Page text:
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2 Non-Sli cards or 1 better card?

Last response: in Graphics & Displays
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February 17, 2011 5:41:34 PM

If two exact cards are installed not in Crossfire mode in a 2 monitor setup do they have an advantage over only one card?

I am looking at 2-1GB card w/ 400 Stream Processing Units or 1-1GB card w/ 800 Stream Processing units. All other specs are the same.

It seems the two cards would be better but not sure because they are not Crossfire capable.

I already have one of the 400 Stream Procssing Units cards.

More about : sli cards card

a c 124 U Graphics card
a b C Monitor
February 17, 2011 5:55:06 PM

First, SLI (in your title) and Crossfire (in the OP) are specific to Nvidia (SLI) and Radeon (CF).

Secondly, if the cards are not in CF/SLI, then there will be zero net gains. However, you could power a 2nd monitor off the 2nd card, but they will act independantly.

Third, the cards themselves matter greatly. The processor count is important but there's many other considerations too like the generation of card and what system you have.

So, if possible please supply more specifics. What is your FULL system specs right now? (CPU, Mobo, RAM, GPU, PSU, monitor resolution...) And which cards, specifically, are you looking at?
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February 17, 2011 6:35:20 PM

Thanks for the reply.

I am using AUTODesk Revit Mep which is a 3D drafting program to create "blueprints". The new computer I am getting has two PCIE x16 slots and comes with one ATI FirePro V4800. I am running three 3 - 28" 1900x1200 monitors.

The V4800 will handle the three monitors with 2 special "active" display port adapters ($60). Our company will let us modify our computers at our own expense.

I was wonder if I should buy a second V4800 for $160 to put the third monitor on instead of buying the $60 worth of adapters. These will not be in crossfire mode. Will this speed up or slow down the computer?

Also would a ATI V5800 (1GB, 800 Stream Processing Units) card be better than two ATI V4800 (1GB, 400 Steam Processing Units each) cards? All other specs for the cards are the same. The V5800 is $370 plus $60 adapters = $430 or I just have to buy one more V4800 at $160 or just the adapters at $60 in order to run three screens.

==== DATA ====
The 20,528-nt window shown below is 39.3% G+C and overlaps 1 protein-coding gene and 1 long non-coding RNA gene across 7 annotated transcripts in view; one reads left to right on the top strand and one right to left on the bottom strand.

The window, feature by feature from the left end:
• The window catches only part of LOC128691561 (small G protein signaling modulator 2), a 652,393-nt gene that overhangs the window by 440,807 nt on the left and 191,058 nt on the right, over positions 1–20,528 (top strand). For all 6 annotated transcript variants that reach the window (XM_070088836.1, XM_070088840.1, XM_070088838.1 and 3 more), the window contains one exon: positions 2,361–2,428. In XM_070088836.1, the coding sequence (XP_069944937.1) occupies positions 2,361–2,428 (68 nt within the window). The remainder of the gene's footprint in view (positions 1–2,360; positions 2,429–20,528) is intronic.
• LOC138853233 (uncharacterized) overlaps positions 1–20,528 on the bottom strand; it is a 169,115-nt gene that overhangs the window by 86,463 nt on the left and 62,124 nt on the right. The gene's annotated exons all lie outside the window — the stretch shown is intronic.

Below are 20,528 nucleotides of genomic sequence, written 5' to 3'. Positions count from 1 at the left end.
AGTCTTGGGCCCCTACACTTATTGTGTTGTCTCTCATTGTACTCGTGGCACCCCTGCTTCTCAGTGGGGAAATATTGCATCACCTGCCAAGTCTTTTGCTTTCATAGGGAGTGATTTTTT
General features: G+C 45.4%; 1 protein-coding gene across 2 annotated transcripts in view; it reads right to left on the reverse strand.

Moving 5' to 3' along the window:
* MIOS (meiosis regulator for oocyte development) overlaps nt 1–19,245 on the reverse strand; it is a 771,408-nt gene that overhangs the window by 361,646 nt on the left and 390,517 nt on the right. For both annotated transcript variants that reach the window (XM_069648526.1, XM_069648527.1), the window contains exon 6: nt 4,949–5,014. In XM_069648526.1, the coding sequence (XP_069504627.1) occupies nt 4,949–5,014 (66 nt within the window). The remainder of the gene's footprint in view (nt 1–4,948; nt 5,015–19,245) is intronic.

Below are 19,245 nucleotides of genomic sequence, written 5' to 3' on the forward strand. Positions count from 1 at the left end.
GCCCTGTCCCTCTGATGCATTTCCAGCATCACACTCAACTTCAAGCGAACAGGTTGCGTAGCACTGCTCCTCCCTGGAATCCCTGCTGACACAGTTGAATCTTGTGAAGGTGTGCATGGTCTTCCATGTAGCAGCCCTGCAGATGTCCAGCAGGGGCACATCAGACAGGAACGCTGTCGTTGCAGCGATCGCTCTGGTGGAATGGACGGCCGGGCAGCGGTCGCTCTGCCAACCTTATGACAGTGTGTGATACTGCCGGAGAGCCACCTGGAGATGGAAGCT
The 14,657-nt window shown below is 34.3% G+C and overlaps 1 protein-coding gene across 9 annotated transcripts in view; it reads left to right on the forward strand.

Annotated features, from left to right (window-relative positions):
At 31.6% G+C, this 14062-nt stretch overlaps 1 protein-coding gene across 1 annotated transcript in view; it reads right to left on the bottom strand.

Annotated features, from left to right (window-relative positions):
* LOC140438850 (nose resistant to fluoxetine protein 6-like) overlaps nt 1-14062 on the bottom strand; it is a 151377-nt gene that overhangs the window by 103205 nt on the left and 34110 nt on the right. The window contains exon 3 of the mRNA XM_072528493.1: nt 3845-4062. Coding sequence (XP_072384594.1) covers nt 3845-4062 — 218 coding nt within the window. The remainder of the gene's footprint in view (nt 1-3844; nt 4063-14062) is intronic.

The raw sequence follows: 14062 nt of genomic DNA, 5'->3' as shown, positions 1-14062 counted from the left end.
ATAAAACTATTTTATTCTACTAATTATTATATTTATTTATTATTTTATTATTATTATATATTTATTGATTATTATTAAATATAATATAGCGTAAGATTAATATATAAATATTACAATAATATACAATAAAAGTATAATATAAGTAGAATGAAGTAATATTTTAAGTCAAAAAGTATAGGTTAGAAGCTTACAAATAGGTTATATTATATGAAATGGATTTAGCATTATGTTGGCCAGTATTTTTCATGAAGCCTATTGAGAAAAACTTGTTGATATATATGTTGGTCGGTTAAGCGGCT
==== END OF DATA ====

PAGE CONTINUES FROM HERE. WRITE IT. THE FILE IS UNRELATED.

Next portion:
Computer is a Dell T3500 w/
Windows 7 Pro 64bit
Xeon W3530 (Quad 2.8, 1x4.8GT/s QPI = 19.2GB/s I/O)
12GB Ram
(2) 320 GB Raid
525W Power Supply
One ATI V4800
Not sure about the motherboard model number but it has 2 PCIE x16
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February 17, 2011 6:36:06 PM

I changed SLI to Crossfire in the message but forgot to in the subject.
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a c 124 U Graphics card
a b C Monitor
February 17, 2011 6:44:21 PM

I would say you'd be better off getting the V5800 instead of two non crossfired cards.

I know with crossfire, if you compare gaming cars - let's say two 400 core cards in CF and a single 800 card, the 800 card should have better performance depending on core and memory speeds of course. The CF cards would be ~70-90% better than a single card depending on the application.

Obviously by not going CF, you might end up stressing a single card a lot and the other one barely at all. In this case, the single V5800 would definitely be a lot better equipped to handle it.
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February 17, 2011 8:11:30 PM

Thanks for the reply,

I think the cost of the V5800 coming out of my own pocket will make that option less appealing. I may wait until the next round of better cheaper cards come out and purchase one then. Maybe the "V4900" will be better than the V5800 and cost less.

As for now, do you think I will have any advantage in adding a second card for the third screen compared to having all three screens on one card? There is not a lot of money difference between these two options.

Also, I mainly use 2 screens for Revit and one screen for e-mail, Excel, etc. Would it be better to put the two Revit screens on one card or split the load between two cards? Does it slow down a computer to share one program across two non-crossfire cards?

Thanks for all of the help!
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February 18, 2011 9:42:10 AM

Those adapters seem awfully expensive. Do they have what you need at Monoprice?